The FTI Award Journal

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Whistleblower Is Paid $279 million by U.S. Securities and Exchange Commission

The U.S. Securities and Exchange Commission (SEC) sent a clear message to Wall Street last week when it awarded an incredible $279 million to a whistleblower who reported legal violations that resulted in three separate enforcement actions.  

The payout was the largest ever under the wildly successful SEC whistleblower rewards program and was more than double the previous highest payout. Here are a few things to know about the award itself and the SEC’s whistleblower program.

The SEC Whistleblower Rewards Program

The SEC whistleblower rewards program was introduced in the aftermath of the 2007 financial crisis with an aim to encourage people to report legal violations to government regulators. The program allows individuals to report legal violations to the SEC anonymously, and if their tip leads to a fine of over $1 million, the whistleblower is entitled to 10-30% of that fine as a reward. The programme has paid out over $1 billion to whistleblowers and the average payout is approximately $5 million.

Four Whistleblowers Competed For This Award, But Only One Got Paid

The award notice from the SEC noted that four whistleblowers applied for a reward, but only one whistleblower succeeded in convincing the Commission that they deserved a reward. While the order was heavily redacted, it shows that four whistleblowers originally applied for a reward after the SEC had posted a Notice of Covered Action, which is the legal trigger that allows whistleblowers to make their case for a reward. The SEC made a preliminary determination granting one whistleblower a reward, and denying the other three applicants. Out of the three rejected applicants, only two contested the preliminary determination, and it appears that the contest was vigorous in both cases.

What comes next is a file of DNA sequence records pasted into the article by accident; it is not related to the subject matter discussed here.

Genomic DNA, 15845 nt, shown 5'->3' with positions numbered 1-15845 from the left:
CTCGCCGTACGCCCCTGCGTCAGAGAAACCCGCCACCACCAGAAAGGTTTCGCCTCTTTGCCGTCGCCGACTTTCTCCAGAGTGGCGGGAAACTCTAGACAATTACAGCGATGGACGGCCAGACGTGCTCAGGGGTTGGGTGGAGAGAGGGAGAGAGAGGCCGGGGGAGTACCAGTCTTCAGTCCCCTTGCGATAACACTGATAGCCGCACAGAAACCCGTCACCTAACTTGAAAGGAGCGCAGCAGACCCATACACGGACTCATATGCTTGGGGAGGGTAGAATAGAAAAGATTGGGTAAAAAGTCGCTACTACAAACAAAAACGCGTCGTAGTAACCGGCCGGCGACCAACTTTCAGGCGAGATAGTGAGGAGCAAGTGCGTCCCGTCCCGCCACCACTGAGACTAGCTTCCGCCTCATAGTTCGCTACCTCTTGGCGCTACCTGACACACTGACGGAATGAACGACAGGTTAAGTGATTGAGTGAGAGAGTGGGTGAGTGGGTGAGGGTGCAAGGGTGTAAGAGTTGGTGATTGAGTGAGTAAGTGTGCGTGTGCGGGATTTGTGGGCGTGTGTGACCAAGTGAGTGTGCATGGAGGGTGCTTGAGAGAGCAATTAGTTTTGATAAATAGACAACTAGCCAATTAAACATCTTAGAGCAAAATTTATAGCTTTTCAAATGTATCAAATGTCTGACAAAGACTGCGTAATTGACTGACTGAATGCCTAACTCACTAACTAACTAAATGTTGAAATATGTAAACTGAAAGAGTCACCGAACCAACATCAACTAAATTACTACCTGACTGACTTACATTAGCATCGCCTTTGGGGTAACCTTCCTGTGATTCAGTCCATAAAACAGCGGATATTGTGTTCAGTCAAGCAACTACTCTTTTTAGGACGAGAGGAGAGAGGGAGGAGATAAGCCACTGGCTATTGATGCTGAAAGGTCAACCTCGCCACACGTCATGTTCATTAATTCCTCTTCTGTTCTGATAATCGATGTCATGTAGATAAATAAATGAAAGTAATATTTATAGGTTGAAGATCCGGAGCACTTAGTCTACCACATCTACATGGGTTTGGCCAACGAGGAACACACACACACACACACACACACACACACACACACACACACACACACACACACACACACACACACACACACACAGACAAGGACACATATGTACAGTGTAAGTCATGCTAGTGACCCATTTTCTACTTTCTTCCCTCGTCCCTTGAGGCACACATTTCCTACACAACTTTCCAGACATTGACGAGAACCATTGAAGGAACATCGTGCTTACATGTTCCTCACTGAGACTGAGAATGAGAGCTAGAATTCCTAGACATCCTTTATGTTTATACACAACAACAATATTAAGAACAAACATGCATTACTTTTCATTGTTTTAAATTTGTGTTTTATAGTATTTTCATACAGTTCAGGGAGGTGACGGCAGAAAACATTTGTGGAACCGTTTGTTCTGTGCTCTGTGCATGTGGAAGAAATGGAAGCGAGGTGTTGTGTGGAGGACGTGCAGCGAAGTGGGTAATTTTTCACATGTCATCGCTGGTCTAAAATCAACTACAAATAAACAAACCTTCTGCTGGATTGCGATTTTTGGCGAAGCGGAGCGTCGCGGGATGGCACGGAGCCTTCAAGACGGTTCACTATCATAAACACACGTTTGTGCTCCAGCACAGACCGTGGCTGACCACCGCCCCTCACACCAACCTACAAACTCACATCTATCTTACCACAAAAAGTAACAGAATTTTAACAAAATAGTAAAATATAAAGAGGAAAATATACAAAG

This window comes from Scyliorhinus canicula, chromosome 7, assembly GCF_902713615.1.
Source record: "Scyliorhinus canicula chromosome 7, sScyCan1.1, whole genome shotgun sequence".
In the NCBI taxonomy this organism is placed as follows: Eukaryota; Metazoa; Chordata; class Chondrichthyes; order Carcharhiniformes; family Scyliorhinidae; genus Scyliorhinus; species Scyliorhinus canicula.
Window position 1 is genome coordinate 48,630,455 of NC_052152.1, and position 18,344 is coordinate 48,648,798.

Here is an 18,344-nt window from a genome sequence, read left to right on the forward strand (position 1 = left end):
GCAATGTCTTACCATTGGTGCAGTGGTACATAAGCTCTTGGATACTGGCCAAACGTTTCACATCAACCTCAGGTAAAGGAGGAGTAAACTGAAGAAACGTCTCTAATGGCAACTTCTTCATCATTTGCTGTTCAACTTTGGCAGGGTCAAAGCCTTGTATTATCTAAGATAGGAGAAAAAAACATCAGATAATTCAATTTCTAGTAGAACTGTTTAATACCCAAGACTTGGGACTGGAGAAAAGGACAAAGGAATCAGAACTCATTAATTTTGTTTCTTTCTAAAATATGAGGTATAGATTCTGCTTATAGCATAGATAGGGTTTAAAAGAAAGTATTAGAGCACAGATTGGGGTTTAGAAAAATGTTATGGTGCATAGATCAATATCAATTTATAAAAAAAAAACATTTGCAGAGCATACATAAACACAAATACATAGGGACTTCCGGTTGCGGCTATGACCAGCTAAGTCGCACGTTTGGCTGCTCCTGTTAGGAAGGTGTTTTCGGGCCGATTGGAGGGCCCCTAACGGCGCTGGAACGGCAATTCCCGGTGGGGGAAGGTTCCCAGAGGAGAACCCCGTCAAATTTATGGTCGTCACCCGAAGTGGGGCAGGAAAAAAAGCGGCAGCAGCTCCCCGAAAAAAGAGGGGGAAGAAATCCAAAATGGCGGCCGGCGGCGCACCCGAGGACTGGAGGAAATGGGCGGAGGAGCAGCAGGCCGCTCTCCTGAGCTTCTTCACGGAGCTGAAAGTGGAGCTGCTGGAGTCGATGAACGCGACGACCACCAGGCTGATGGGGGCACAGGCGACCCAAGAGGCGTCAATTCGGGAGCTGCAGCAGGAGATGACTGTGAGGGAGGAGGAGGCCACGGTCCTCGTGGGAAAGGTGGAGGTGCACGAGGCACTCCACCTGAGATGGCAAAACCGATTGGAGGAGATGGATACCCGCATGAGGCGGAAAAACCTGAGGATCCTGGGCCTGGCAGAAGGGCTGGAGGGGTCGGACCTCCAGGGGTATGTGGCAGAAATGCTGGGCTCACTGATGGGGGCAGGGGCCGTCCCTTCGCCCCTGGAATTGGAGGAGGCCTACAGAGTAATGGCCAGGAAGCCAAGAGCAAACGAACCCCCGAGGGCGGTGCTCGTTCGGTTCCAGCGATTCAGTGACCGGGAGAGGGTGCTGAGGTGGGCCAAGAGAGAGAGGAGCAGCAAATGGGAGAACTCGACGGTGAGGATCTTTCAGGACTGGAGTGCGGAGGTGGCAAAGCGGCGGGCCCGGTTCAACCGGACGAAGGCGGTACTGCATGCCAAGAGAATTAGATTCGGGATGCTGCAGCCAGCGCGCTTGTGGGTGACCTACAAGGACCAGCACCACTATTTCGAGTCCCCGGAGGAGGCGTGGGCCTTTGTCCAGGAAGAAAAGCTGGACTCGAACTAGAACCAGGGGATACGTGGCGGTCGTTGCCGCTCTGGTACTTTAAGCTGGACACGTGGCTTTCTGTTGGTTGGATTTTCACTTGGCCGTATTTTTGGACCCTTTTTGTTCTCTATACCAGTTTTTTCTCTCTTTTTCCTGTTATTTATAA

One of the rejected applicants, referred to as Claimant 2 noted that after they had submitted their information to the SEC they also submitted it to the company. However, the SEC concluded that it had already opened an investigation before receiving Claimant 2’s information. In addition, the SEC noted that it was a presentation made by the Company itself which led to the opening of a formal investigation and not information provided by Claimant 2. Even though the Commission contacted Claimant 2’s counsel to discuss the allegations, the Commission stated that they provided no new information which was used in the investigation. 

The other denied applicant, referred to as Claimant 3 made similar arguments, and even went so far as to allege that their tip had been misclassified by the SEC. Despite this, the order shows that Claimant 3 was still able to meet with investigating attorneys (and likely provided testimony) but the Commission denied that this information was of assistance in the investigation. Perhaps fatally, the order suggests that Claimant 3’s allegations simply weren’t related to the conduct that ultimately led to the enforcement actions. 

The Award Relates to Three Separate Enforcement Actions

The SEC’s order shows that the information provided by the successful whistleblower helped not only the SEC bring an enforcement action, but that it also helped two other enforcement actions. The two additional actions were brought by another government agency (likely the Department of Justice) and this may explain why the award was so high. The information that the whistleblower provided likely assisted the authorities impose three separate fines on the company, which may explain why the award was so high.  

The Whistleblower Did Not Start The Investigation 

The order shows that the successful whistleblower provided their information after the Commission had already opened an investigation. However, the information allowed the Commission to expand the investigation, and the information also saved them time and resources. In addition, the order suggests that the whistleblower’s allegations only related to one aspect of the misconduct that the Commission charged. As a result, it is likely that the whistleblower did not receive the 30% maximum reward, and claimed something closer to 20%. This is interesting as it suggests that the fines that the SEC and other agencies obtained from the information were likely in excess of $1 billion. 


This reward is important for a variety of reasons, but primarily because it shows how valuable whistleblowers can be in ongoing investigations. Whistleblowers do not have to ‘crack’ a case open in order to obtain a reward, they can qualify for a reward as long as they can provide substantial assistance to an ongoing investigation. In addition, the case suggests that whistleblowers should be cautious about when they report allegations internally. One of the denied claimants in this case reported to the SEC first and then reported internally. This likely precluded the whistleblower from claiming credit for self-reporting from the company, which appears to be an argument the whistleblower tried to make. Ultimately, the award marks the continued success of the SEC whistleblower program and will likely encourage more whistleblowers to come forward and speak up when it comes to serious legal violations. 

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